Worker’s Compensation

What is Worker’s Compensation Insurance?

Your staff aren’t just hired help – they’re family

We all want to make sure our family is taken care of when things go wrong. Worker’s compensation insurance – or Work Comp – can help bring peace of mind in the event of work-related injuries or illnesses, helping your business provide employees with lost wages, medical expenses, ongoing care, and even funeral costs.

What Does Worker’s Comp Cover?

Work Comp benefits can help with many of the costs that come up if an employee suffers an injury or illness at work. Policies can be customized to include different options, but most policies cover:

Lost Wages

Worker’s comp can help cover your employee’s lost income if they need to take time off due to an injury or illness at work. If, for example, one of your line cooks accidentally slices her hand open cutting onions, she may need to take a week or two off while it heals. The right insurance can help replace some of the income she would lose over that time.

Medical Expenses

If one of your employees has an injury or illness on the job that requires medical attention, worker’s comp insurance can help cover the cost of their expenses. Coverage can also include ER visits, prescriptions, and surgery, if necessary. 

Ongoing Care Costs 

Not all work-related injuries and illnesses heal quickly; sometimes they might require care over time. For example, if one of your mechanics strains their back while pulling a motor out of a car and needs to go through physical therapy to get back to 100 percent, worker’s comp insurance can help cover the cost for over a predetermined term.

Funeral Costs

If the unthinkable happens and an employee passes away due to an accident at work, worker’s comp coverage can help their beneficiaries with funeral costs, and even provide death benefits. 


If a work injury is serious enough to temporarily or permanently disable one of your employees, worker’s comp can help with their treatment costs and some of their missed wages.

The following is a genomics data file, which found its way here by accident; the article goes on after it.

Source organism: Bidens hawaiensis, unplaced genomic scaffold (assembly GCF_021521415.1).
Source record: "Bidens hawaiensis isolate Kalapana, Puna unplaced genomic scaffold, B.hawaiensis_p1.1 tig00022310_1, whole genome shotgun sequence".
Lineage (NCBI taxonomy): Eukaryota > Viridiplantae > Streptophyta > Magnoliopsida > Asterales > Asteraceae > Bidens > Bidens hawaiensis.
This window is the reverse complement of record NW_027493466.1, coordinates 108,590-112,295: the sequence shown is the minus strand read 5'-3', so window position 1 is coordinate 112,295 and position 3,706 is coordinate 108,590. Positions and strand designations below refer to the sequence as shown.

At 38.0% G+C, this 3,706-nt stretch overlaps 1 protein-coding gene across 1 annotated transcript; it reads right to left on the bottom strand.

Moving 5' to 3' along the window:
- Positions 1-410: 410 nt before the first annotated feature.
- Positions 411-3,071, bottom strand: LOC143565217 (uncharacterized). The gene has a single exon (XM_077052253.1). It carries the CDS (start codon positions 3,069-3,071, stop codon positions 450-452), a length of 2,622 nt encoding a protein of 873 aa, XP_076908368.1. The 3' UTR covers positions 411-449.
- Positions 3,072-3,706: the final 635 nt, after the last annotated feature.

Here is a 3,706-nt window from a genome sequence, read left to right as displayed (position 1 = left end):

What Doesn’t Worker’s Comp Cover?

There are a few types of injuries and illnesses that worker’s comp insurance doesn’t cover. State laws vary, but generally plans don’t cover: 

  • accidents that happen to intoxicated employees 
  • intentional injuries 
  • injuries as a result of a fight started by the employee 
  • injuries that happen on the way to work 
  • emotional trauma. 

Worker’s comp also doesn’t protect your business from employee lawsuits for discrimination, wrongful termination, or gross negligence. In situations like these, employment practices liability insurance can help you with legal costs.

Does Worker’s Comp Insurance Protect My Business?

The business benefits of Worker’s Compensation insurance go far beyond the peace of mind it offers employees. It can: 

  • Reduce your business’ liability in employee lawsuits for work-related injury or illness.
  • Help your employees get back to work.
  • Help cover the cost of hiring employees who may have an ongoing injury or illness from a previous job.
  • Keep your business in line with your state’s laws for worker’s compensation.

Of course, there are some exceptions. While worker’s comp generally allows injured or ill employees to receive compensation in exchange for losing their right to sue their employer, policies do not cover intentional harm to your employees through fraud, assault, defamation, or emotional distress. 

Who Is Required to Carry Worker’s Comp Insurance?

Every state in the Union except Texas requires most businesses to carry some form of worker’s compensation insurance. You should check your state’s laws for exemptions, but some common examples include:

  • Volunteers
  • People who work in exchange for aid or food
  • Jurors
  • Part-time employees
  • Some real-estate agents
  • Employees who work on commission
  • Temporary workers

It’s best to know the laws in your state, but Our experienced agents can help make sure your coverage is in line with your local regs, and can also help in the event you need coverage for multiple states or for employees who travel between states.

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